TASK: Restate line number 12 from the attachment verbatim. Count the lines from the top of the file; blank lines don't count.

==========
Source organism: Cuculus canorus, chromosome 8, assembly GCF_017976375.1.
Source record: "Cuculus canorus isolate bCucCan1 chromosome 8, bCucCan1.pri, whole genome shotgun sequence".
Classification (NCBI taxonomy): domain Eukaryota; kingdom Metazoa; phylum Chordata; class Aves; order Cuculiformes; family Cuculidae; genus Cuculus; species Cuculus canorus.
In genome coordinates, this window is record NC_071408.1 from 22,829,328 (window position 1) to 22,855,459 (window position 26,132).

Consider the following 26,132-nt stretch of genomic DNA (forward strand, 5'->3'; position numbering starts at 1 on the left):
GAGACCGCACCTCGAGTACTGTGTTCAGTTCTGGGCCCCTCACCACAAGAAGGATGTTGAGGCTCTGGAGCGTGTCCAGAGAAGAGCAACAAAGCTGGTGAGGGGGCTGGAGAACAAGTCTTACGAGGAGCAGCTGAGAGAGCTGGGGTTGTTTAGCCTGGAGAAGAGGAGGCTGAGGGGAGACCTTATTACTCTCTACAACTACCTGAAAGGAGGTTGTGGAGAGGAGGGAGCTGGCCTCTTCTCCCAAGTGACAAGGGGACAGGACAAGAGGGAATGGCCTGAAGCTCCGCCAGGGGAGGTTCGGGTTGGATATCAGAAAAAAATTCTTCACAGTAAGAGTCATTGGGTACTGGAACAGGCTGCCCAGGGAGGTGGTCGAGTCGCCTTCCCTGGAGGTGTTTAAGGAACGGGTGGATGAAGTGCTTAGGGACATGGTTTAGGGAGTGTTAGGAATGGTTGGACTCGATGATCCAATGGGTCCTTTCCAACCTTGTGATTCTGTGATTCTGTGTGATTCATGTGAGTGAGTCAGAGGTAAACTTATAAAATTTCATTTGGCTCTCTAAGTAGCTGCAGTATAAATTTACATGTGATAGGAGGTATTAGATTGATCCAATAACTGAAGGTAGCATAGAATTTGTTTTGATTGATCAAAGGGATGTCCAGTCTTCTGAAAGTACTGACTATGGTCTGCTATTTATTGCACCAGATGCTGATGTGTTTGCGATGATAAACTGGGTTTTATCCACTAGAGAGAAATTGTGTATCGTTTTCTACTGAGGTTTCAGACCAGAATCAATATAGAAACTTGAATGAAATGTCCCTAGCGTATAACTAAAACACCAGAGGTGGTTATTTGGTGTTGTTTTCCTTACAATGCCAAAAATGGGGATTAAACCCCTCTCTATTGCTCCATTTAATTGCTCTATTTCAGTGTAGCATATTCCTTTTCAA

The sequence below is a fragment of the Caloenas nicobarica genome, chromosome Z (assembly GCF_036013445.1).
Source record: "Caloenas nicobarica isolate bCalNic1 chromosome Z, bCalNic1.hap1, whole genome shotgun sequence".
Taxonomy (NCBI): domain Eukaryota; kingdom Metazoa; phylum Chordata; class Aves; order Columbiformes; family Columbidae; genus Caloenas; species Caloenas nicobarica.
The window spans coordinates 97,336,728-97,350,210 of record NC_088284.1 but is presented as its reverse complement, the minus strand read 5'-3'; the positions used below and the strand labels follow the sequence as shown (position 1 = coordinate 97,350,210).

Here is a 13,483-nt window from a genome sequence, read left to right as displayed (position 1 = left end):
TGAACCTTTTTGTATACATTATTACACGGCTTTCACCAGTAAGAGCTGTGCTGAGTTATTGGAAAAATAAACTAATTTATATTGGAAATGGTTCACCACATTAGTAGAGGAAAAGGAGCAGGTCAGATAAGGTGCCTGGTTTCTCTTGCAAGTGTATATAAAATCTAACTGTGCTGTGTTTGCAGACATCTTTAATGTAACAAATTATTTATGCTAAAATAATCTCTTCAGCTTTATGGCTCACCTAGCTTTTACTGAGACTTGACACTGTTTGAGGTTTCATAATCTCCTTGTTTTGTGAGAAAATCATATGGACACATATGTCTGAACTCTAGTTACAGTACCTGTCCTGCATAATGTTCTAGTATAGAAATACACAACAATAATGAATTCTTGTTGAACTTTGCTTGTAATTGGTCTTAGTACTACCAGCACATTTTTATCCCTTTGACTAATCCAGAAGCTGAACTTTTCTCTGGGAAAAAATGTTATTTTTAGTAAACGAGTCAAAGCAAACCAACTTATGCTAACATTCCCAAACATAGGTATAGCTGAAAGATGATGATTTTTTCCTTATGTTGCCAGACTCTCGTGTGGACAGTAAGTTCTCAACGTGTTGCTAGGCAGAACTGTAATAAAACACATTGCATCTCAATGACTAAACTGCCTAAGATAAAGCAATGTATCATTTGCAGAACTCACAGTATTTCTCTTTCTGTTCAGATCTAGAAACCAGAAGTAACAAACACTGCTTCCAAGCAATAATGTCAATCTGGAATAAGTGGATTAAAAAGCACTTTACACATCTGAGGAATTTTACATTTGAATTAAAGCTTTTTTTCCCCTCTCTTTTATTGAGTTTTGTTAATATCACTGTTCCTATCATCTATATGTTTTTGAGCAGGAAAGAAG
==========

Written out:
TGAACCTTTTTGTATACATTATTACACGGCTTTCACCAGTAAGAGCTGTGCTGAGTTATTGGAAAAATAAACTAATTTATATTGGAAATGGTTCACCACATTAGTAGAGGAAAAGGAGCAGGTCAGATAAGGTGCCTGGTTTCTCTTGCAAGTGTATATAAAATCTAACTGTGCTGTGTTTGCAGACATCTTTAATGTAACAAATTATTTATGCTAAAATAATCTCTTCAGCTTTATGGCTCACCTAGCTTTTACTGAGACTTGACACTGTTTGAGGTTTCATAATCTCCTTGTTTTGTGAGAAAATCATATGGACACATATGTCTGAACTCTAGTTACAGTACCTGTCCTGCATAATGTTCTAGTATAGAAATACACAACAATAATGAATTCTTGTTGAACTTTGCTTGTAATTGGTCTTAGTACTACCAGCACATTTTTATCCCTTTGACTAATCCAGAAGCTGAACTTTTCTCTGGGAAAAAATGTTATTTTTAGTAAACGAGTCAAAGCAAACCAACTTATGCTAACATTCCCAAACATAGGTATAGCTGAAAGATGATGATTTTTTCCTTATGTTGCCAGACTCTCGTGTGGACAGTAAGTTCTCAACGTGTTGCTAGGCAGAACTGTAATAAAACACATTGCATCTCAATGACTAAACTGCCTAAGATAAAGCAATGTATCATTTGCAGAACTCACAGTATTTCTCTTTCTGTTCAGATCTAGAAACCAGAAGTAACAAACACTGCTTCCAAGCAATAATGTCAATCTGGAATAAGTGGATTAAAAAGCACTTTACACATCTGAGGAATTTTACATTTGAATTAAAGCTTTTTTTCCCCTCTCTTTTATTGAGTTTTGTTAATATCACTGTTCCTATCATCTATATGTTTTTGAGCAGGAAAGAAG